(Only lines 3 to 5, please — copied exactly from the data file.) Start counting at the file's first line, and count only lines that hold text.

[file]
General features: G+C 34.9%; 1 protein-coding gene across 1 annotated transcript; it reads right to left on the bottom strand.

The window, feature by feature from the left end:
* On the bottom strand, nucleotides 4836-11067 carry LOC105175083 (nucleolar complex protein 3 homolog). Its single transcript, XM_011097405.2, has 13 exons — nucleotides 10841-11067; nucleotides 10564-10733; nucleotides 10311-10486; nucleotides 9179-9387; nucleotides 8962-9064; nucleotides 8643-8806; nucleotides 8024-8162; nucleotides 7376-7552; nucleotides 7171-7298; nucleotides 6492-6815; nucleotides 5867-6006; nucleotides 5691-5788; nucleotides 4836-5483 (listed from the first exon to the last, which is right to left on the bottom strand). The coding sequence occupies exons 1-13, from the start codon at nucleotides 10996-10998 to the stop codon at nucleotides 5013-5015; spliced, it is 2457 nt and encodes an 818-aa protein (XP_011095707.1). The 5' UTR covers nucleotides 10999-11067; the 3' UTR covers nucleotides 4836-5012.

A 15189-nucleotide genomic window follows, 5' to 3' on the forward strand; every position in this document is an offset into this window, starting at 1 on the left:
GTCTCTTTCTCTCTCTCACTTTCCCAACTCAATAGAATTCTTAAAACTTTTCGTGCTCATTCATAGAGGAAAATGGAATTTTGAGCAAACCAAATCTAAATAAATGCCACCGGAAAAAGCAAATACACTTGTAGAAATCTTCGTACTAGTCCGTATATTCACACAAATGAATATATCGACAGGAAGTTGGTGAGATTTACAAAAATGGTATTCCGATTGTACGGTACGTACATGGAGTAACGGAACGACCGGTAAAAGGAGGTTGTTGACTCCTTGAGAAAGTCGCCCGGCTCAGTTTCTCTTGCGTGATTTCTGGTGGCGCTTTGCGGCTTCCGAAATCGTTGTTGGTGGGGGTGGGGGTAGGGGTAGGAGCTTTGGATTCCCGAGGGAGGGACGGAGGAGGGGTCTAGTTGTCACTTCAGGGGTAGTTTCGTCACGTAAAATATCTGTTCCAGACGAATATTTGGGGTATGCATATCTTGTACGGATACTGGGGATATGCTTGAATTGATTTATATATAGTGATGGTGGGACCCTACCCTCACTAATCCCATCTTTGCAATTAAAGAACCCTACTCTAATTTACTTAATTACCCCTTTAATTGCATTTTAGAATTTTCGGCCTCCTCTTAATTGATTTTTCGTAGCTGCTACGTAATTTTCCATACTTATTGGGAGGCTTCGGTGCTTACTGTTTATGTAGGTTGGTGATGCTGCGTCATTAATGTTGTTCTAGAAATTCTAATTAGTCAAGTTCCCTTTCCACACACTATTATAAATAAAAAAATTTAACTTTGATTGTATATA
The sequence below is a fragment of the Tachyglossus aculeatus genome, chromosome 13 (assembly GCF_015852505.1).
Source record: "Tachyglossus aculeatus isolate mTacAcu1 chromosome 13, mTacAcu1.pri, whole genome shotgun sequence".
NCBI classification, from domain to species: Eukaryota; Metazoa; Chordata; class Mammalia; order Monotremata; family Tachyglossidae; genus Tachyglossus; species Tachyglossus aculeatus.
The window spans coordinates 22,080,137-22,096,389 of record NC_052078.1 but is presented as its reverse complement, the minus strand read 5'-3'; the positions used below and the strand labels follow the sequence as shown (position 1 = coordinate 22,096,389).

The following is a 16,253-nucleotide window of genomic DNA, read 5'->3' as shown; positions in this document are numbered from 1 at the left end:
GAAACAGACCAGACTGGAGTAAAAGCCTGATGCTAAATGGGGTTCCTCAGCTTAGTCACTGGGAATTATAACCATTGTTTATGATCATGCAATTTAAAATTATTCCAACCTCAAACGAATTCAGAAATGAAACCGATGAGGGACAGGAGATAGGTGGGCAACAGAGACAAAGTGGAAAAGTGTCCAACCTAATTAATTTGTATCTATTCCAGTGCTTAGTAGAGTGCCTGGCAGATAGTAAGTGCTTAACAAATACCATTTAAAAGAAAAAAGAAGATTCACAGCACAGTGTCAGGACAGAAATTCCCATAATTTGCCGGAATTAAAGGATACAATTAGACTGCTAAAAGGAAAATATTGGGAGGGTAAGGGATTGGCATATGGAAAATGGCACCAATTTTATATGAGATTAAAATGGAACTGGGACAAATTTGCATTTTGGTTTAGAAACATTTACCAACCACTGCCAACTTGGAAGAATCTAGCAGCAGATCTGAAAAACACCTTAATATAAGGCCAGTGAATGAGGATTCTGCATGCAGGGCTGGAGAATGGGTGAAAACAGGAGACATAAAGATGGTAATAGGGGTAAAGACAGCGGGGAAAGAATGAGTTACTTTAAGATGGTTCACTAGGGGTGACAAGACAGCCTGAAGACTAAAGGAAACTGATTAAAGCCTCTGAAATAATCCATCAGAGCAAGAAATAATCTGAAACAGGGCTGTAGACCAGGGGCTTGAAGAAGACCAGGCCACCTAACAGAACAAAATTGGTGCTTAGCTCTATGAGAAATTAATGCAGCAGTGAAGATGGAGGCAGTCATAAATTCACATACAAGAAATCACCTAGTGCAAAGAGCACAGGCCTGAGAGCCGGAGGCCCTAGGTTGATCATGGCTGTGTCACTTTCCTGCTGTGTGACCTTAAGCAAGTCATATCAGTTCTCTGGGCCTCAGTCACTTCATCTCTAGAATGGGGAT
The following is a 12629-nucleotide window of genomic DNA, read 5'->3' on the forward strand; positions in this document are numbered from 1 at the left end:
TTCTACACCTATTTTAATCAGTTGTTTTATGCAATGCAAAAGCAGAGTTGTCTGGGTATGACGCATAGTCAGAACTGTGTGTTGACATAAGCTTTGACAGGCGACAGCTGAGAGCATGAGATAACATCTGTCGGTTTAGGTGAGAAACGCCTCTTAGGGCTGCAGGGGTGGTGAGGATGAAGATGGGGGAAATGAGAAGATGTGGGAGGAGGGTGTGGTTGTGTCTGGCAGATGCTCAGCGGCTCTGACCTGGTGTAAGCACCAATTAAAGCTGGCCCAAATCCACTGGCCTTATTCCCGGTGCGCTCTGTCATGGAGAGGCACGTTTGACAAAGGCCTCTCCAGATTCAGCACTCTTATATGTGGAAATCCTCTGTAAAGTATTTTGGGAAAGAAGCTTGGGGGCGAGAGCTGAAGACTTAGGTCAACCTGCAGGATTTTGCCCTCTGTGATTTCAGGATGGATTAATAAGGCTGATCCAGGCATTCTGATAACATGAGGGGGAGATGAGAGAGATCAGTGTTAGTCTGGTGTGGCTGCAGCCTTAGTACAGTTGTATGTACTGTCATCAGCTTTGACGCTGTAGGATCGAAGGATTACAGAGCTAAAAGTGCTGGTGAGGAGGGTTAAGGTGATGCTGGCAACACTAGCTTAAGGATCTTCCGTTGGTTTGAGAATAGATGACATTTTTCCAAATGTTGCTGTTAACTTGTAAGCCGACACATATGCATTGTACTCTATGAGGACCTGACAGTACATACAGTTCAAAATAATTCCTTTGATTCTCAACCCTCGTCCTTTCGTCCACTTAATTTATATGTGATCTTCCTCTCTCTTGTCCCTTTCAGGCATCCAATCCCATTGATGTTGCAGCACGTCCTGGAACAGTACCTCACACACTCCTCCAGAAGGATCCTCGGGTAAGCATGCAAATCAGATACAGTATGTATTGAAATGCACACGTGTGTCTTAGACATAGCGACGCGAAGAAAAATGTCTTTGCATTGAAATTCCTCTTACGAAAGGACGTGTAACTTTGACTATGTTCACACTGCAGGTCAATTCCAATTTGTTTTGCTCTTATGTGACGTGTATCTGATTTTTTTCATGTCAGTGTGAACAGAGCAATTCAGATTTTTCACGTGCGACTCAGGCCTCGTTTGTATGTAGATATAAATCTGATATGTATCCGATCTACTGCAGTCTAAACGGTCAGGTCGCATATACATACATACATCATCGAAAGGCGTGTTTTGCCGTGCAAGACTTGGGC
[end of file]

* On the bottom strand, nucleotides 4836-11067 carry LOC105175083 (nucleolar complex protein 3 homolog). Its single transcript, XM_011097405.2, has 13 exons — nucleotides 10841-11067; nucleotides 10564-10733; nucleotides 10311-10486; nucleotides 9179-9387; nucleotides 8962-9064; nucleotides 8643-8806; nucleotides 8024-8162; nucleotides 7376-7552; nucleotides 7171-7298; nucleotides 6492-6815; nucleotides 5867-6006; nucleotides 5691-5788; nucleotides 4836-5483 (listed from the first exon to the last, which is right to left on the bottom strand). The coding sequence occupies exons 1-13, from the start codon at nucleotides 10996-10998 to the stop codon at nucleotides 5013-5015; spliced, it is 2457 nt and encodes an 818-aa protein (XP_011095707.1). The 5' UTR covers nucleotides 10999-11067; the 3' UTR covers nucleotides 4836-5012.

A 15189-nucleotide genomic window follows, 5' to 3' on the forward strand; every position in this document is an offset into this window, starting at 1 on the left:
GTCTCTTTCTCTCTCTCACTTTCCCAACTCAATAGAATTCTTAAAACTTTTCGTGCTCATTCATAGAGGAAAATGGAATTTTGAGCAAACCAAATCTAAATAAATGCCACCGGAAAAAGCAAATACACTTGTAGAAATCTTCGTACTAGTCCGTATATTCACACAAATGAATATATCGACAGGAAGTTGGTGAGATTTACAAAAATGGTATTCCGATTGTACGGTACGTACATGGAGTAACGGAACGACCGGTAAAAGGAGGTTGTTGACTCCTTGAGAAAGTCGCCCGGCTCAGTTTCTCTTGCGTGATTTCTGGTGGCGCTTTGCGGCTTCCGAAATCGTTGTTGGTGGGGGTGGGGGTAGGGGTAGGAGCTTTGGATTCCCGAGGGAGGGACGGAGGAGGGGTCTAGTTGTCACTTCAGGGGTAGTTTCGTCACGTAAAATATCTGTTCCAGACGAATATTTGGGGTATGCATATCTTGTACGGATACTGGGGATATGCTTGAATTGATTTATATATAGTGATGGTGGGACCCTACCCTCACTAATCCCATCTTTGCAATTAAAGAACCCTACTCTAATTTACTTAATTACCCCTTTAATTGCATTTTAGAATTTTCGGCCTCCTCTTAATTGATTTTTCGTAGCTGCTACGTAATTTTCCATACTTATTGGGAGGCTTCGGTGCTTACTGTTTATGTAGGTTGGTGATGCTGCGTCATTAATGTTGTTCTAGAAATTCTAATTAGTCAAGTTCCCTTTCCACACACTATTATAAATAAAAAAATTTAACTTTGATTGTATATA